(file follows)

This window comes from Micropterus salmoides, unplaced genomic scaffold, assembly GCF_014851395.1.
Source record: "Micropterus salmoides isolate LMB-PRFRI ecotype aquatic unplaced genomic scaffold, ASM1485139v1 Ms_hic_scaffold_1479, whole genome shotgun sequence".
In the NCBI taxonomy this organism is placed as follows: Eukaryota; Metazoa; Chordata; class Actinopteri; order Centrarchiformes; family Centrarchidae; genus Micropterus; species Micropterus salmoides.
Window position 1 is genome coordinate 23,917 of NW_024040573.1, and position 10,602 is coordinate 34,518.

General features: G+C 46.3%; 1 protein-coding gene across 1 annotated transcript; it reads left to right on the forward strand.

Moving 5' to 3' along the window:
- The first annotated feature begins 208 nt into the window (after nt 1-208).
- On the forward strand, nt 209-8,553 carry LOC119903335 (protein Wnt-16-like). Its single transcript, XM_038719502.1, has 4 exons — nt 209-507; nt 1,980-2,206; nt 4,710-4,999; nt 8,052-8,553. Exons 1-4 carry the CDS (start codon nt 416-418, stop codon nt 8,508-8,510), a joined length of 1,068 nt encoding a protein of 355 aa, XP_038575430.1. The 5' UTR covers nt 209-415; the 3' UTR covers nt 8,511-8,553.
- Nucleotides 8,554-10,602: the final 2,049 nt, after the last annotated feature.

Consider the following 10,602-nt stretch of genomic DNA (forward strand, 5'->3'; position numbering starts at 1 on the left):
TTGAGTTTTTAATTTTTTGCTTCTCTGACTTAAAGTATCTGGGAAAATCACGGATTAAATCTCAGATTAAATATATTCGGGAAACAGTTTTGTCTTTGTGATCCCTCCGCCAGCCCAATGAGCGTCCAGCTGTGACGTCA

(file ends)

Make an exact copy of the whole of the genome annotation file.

This window comes from Micropterus salmoides, unplaced genomic scaffold, assembly GCF_014851395.1.
Source record: "Micropterus salmoides isolate LMB-PRFRI ecotype aquatic unplaced genomic scaffold, ASM1485139v1 Ms_hic_scaffold_1479, whole genome shotgun sequence".
In the NCBI taxonomy this organism is placed as follows: Eukaryota; Metazoa; Chordata; class Actinopteri; order Centrarchiformes; family Centrarchidae; genus Micropterus; species Micropterus salmoides.
Window position 1 is genome coordinate 23,917 of NW_024040573.1, and position 10,602 is coordinate 34,518.

General features: G+C 46.3%; 1 protein-coding gene across 1 annotated transcript; it reads left to right on the forward strand.

Moving 5' to 3' along the window:
- The first annotated feature begins 208 nt into the window (after nt 1-208).
- On the forward strand, nt 209-8,553 carry LOC119903335 (protein Wnt-16-like). Its single transcript, XM_038719502.1, has 4 exons — nt 209-507; nt 1,980-2,206; nt 4,710-4,999; nt 8,052-8,553. Exons 1-4 carry the CDS (start codon nt 416-418, stop codon nt 8,508-8,510), a joined length of 1,068 nt encoding a protein of 355 aa, XP_038575430.1. The 5' UTR covers nt 209-415; the 3' UTR covers nt 8,511-8,553.
- Nucleotides 8,554-10,602: the final 2,049 nt, after the last annotated feature.

Consider the following 10,602-nt stretch of genomic DNA (forward strand, 5'->3'; position numbering starts at 1 on the left):
TTGAGTTTTTAATTTTTTGCTTCTCTGACTTAAAGTATCTGGGAAAATCACGGATTAAATCTCAGATTAAATATATTCGGGAAACAGTTTTGTCTTTGTGATCCCTCCGCCAGCCCAATGAGCGTCCAGCTGTGACGTCA